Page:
What is the summery of To Kill a Mockingbird?
The action of To Kill a Mockingbird centers around the narrator and protagonist of the story, young Scout Finch. The story takes place over a two and one-half year period, beginning when Scout is five. Her father, Atticus, is a prominent attorney in their small town of Maycomb, Alabama; he is a single parent whose wife died of a heart attack, leaving him to bring up Scout and her older brother, Jem. The action of the first part of the novel develops around the Finch children's relationship with summer visitor Dill Harris, and his obsession with a mysterious, unseen neighbor, Boo Radley. Boo has been unjustly accused of many bizarre events, and the children are at first terrified of him, but they still pursue their goal of getting a peek at Boo, who never leaves his house during the daylight hours. The children begin receiving gifts in the knothole of a tree on the Radley property, and they soon come to learn that Boo is harmless and wants to be their friend, too.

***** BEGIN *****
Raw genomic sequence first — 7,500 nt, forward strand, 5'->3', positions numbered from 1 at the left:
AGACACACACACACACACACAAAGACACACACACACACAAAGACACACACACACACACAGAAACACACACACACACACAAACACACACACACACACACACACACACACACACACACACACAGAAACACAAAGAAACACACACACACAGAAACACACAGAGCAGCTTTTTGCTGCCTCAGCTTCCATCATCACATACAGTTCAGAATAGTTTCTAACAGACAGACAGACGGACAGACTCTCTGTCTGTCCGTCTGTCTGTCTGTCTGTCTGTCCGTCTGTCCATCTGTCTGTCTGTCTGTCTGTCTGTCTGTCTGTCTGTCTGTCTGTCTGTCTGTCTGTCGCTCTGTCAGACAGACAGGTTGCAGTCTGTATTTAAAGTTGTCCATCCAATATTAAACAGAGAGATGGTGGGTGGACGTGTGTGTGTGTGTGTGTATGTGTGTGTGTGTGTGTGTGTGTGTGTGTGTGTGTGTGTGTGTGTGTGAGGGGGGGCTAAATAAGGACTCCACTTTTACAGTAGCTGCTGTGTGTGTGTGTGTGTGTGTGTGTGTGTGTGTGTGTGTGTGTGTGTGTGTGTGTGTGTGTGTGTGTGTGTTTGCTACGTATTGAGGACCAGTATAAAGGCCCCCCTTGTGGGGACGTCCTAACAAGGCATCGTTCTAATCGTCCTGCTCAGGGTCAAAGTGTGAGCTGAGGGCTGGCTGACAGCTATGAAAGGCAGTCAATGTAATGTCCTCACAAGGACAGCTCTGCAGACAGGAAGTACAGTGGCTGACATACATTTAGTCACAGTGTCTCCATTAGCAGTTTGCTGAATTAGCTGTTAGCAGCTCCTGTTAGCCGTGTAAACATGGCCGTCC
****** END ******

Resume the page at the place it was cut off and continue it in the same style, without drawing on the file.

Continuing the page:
The second part of the novel concentrates on the trial of Tom Robinson, a black man who has been accused of raping a white woman. Atticus defends Tom, and it becomes evident to Jem and Scout--and the reader--that Tom is innocent; nevertheless, Tom is found guilty by the all-white jury. The two main plots are tied together in the end when Boo saves the children from a murderous attack by Bob Ewell, whose daughter had unjustly accused Tom of the rape. Boo kills Bob, Jem is badly injured, Scout finally gets to meet Boo, and Scout comes to realize that Boo has been a watchful neighbor, keeping an eye on her and Jem for the past several years.
The novel explores themes of racism and prejudice as a backdrop for the the youthful enthusiasm and adventures of the children, while creating an enduring character in Atticus Finch, the quintessential model of a Southern lawyer whose honesty and tolerance for all people is unmatched in American literature.